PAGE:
IT Security and Cyber Security Solutions

A hot topic at present, brought in to the limelight because of an increasingly aggressive form of attack called ransomware.  Most people may not have heard of this term but will be familiar with the wannacry attack that hit companies throughout Europe, including the NHS.  The concept of ransomware is exactly how it sounds, you are held hostage for a ransom.  To be clear I don’t mean that a stranger confronts you in an alley and threatens you with a keyboard and mouse until you pay them.

So how is this achieved?  Well the answer is using encryption; essentially someone will install a piece of software on to your machine, which may be via an email attachment, a fake website or even through another piece of malware that was unknowingly installed previously.  Once the software is installed it will silently (meaning in the background without your knowledge) run on your PC and any mapped drives the user has access to, for instance a public drive, and encrypt the files.  Fortunately, since this nasty type of attack started, antivirus companies have been hot on the heels of the attacks and can generally stop them before they complete their task.  Unfortunately, if it is a new variation then after all the files are encrypted, not only will large parts of the machine cease to function, but a window requesting an amount of money will appear stating that if payment is not received within the specified days, then all the data will be lost.  In most cases where the money has been paid the files have not been decrypted, so the advice is to NOT pay the ransom.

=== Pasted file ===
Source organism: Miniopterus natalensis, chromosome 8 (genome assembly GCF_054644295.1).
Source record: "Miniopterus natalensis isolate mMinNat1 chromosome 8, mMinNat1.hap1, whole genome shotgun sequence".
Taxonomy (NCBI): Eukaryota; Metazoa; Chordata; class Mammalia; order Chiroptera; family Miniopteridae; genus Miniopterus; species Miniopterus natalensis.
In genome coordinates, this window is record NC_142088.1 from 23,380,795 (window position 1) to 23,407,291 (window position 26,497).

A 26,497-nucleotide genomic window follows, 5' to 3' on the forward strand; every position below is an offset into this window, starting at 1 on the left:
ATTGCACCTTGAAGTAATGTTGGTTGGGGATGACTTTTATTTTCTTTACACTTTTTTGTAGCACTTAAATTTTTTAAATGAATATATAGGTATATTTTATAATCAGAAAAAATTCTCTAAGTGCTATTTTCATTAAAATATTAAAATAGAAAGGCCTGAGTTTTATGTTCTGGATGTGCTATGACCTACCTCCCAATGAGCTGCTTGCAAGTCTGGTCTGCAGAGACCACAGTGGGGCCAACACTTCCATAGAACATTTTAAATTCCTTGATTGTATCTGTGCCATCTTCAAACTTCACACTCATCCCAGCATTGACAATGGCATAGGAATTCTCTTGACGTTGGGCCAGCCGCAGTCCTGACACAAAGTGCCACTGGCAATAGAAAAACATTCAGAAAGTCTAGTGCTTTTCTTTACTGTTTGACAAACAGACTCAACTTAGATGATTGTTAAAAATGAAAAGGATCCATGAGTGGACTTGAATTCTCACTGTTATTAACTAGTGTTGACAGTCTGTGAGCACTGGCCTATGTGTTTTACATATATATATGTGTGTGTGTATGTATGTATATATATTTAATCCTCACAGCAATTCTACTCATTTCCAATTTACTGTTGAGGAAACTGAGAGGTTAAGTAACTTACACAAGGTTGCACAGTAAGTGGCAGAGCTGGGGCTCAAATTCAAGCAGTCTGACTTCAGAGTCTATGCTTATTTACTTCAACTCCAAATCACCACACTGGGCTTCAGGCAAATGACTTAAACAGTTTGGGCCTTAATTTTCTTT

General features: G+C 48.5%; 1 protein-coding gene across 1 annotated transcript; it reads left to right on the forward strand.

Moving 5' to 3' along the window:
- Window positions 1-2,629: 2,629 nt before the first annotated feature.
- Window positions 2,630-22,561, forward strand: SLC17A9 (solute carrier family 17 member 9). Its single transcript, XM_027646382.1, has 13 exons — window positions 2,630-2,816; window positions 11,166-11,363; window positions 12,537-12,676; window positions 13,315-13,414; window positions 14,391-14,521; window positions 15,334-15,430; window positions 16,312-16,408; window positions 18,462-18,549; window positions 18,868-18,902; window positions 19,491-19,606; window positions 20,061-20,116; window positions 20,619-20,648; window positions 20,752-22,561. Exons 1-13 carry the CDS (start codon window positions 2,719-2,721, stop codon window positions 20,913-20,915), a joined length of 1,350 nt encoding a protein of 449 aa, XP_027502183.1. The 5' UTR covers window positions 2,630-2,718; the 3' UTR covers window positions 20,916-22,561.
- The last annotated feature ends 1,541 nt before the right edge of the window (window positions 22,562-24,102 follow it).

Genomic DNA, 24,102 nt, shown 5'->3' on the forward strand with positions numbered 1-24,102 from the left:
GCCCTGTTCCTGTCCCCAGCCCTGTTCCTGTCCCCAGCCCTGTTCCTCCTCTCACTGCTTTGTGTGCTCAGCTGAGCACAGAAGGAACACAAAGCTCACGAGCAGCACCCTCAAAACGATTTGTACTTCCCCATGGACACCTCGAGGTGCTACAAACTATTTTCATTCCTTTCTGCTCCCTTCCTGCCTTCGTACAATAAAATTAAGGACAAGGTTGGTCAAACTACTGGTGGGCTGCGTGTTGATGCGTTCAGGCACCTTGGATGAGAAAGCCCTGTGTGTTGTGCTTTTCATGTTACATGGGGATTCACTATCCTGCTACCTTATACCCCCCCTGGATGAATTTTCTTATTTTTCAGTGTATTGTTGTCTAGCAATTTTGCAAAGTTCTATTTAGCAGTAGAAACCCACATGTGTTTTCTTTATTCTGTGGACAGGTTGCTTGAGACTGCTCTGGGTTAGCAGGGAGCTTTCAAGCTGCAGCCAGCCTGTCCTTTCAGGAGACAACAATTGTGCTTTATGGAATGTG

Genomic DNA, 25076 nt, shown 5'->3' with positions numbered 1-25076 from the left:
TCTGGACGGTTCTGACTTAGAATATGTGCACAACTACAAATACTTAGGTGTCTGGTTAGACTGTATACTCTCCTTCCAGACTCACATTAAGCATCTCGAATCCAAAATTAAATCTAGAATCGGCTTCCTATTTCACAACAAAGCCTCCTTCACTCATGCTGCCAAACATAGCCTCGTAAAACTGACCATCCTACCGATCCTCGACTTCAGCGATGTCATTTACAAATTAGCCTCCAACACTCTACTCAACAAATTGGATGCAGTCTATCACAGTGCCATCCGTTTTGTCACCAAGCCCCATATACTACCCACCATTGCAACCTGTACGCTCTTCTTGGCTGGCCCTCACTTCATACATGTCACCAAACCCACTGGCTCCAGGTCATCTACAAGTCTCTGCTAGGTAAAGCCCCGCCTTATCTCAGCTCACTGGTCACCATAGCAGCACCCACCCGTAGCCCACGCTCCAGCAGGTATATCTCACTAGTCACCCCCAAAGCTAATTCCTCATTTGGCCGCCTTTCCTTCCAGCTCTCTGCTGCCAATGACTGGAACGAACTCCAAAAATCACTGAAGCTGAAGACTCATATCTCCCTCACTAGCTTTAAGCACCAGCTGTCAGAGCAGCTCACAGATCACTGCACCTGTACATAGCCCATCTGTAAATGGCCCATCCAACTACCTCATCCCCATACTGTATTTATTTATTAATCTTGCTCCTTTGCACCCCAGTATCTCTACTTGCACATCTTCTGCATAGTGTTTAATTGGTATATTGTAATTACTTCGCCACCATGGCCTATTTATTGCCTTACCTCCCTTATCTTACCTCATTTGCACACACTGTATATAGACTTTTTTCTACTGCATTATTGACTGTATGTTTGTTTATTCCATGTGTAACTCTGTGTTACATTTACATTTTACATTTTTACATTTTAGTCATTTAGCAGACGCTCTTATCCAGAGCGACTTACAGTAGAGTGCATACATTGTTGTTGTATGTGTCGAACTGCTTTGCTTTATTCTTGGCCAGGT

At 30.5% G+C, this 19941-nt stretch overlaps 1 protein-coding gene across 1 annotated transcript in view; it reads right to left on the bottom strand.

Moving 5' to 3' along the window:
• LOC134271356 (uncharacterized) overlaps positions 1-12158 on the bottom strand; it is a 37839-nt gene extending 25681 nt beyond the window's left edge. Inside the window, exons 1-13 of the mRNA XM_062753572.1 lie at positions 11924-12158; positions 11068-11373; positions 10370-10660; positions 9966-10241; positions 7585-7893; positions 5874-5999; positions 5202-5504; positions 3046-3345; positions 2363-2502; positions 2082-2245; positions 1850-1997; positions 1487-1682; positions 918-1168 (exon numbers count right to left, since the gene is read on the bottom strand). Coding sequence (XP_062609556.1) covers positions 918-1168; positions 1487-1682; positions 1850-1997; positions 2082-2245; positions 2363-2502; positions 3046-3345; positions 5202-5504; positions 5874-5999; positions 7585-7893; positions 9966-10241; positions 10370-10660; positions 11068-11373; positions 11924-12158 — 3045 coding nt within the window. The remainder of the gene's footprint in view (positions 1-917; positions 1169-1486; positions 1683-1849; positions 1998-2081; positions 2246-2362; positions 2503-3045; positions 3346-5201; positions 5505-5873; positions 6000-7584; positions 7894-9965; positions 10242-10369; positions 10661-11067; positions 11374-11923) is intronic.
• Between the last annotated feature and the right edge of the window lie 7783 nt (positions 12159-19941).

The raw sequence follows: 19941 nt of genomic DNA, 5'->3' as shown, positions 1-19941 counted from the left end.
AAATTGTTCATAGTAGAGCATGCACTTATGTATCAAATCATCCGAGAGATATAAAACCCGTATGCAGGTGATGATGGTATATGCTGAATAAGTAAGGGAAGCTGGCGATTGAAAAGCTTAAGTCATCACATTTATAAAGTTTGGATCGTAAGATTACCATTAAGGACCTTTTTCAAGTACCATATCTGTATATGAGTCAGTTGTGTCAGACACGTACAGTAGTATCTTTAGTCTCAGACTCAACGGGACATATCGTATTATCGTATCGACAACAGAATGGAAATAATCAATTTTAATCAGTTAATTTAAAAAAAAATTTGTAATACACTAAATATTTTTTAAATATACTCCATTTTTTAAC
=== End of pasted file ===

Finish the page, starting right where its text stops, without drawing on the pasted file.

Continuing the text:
So, what are some of the measures that can help to prevent or recover from any form or computer attack?

Firstly, and most importantly are backups.  Without a fully functioning backup the data is most likely lost forever.  Secondly antivirus; there are many free versions available, but they are often only for home use, and only have basic features, such as no real time scanning, meaning unless manual scans are run then the infection is free to do as it wishes.  User training is another effective way that pushes the enfaces on to everyone, making them more aware of what to look for, as most issues arise due to users not being fully aware of the effects of random attachments and suspect sites.

Although the above focuses predominantly on ransomware other threats such as hackers, malware and viruses are no laughing matter unless you are feeling the overwhelming victory of your system finding and destroying an attempted attack of your machine.  I think we would all feel smug that we just beat a criminal mastermind that is sitting at his machine not having washed for days eating Cheetos.

As well as the above measures there are still further steps that can be taken to secure both individual machines and whole sites:

  • Firewalls
  • Web filtering
  • Email Encryption
  • Password management software
  • Regularly installing updates

To find out further information or discuss your current security please get in contact before you become another victim of cybercrime.